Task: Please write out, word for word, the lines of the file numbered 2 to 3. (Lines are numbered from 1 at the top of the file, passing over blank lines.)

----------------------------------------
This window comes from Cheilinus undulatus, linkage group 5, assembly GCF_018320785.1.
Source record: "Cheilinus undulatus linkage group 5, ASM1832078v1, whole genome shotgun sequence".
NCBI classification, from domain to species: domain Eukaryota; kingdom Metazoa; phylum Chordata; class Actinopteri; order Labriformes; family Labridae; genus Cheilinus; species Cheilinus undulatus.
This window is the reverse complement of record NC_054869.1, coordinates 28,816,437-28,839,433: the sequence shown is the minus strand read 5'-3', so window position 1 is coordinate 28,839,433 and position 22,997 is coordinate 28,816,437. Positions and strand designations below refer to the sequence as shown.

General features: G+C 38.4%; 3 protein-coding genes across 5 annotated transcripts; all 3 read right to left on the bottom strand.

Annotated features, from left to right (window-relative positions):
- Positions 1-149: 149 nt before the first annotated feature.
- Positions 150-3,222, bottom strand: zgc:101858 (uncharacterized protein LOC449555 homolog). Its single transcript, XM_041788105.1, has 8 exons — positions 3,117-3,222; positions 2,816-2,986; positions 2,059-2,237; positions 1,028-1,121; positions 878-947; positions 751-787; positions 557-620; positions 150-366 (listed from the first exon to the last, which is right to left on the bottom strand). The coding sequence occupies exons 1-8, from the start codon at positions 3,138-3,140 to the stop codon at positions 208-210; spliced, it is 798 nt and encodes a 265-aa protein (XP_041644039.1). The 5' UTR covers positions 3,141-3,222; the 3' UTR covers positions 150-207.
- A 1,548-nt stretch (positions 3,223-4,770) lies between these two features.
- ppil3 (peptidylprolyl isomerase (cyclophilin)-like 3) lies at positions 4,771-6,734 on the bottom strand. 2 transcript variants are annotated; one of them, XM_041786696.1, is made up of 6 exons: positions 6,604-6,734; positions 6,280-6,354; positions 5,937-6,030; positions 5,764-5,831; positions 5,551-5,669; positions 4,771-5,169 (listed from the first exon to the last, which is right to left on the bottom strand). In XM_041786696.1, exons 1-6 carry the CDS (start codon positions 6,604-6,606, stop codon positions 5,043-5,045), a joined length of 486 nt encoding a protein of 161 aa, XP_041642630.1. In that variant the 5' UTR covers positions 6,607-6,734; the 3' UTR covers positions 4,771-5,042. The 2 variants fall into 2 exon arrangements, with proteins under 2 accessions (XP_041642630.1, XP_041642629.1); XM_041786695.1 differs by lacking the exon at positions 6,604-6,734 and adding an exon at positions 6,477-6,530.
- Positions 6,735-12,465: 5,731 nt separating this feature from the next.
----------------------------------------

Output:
Source record: "Cheilinus undulatus linkage group 5, ASM1832078v1, whole genome shotgun sequence".
NCBI classification, from domain to species: domain Eukaryota; kingdom Metazoa; phylum Chordata; class Actinopteri; order Labriformes; family Labridae; genus Cheilinus; species Cheilinus undulatus.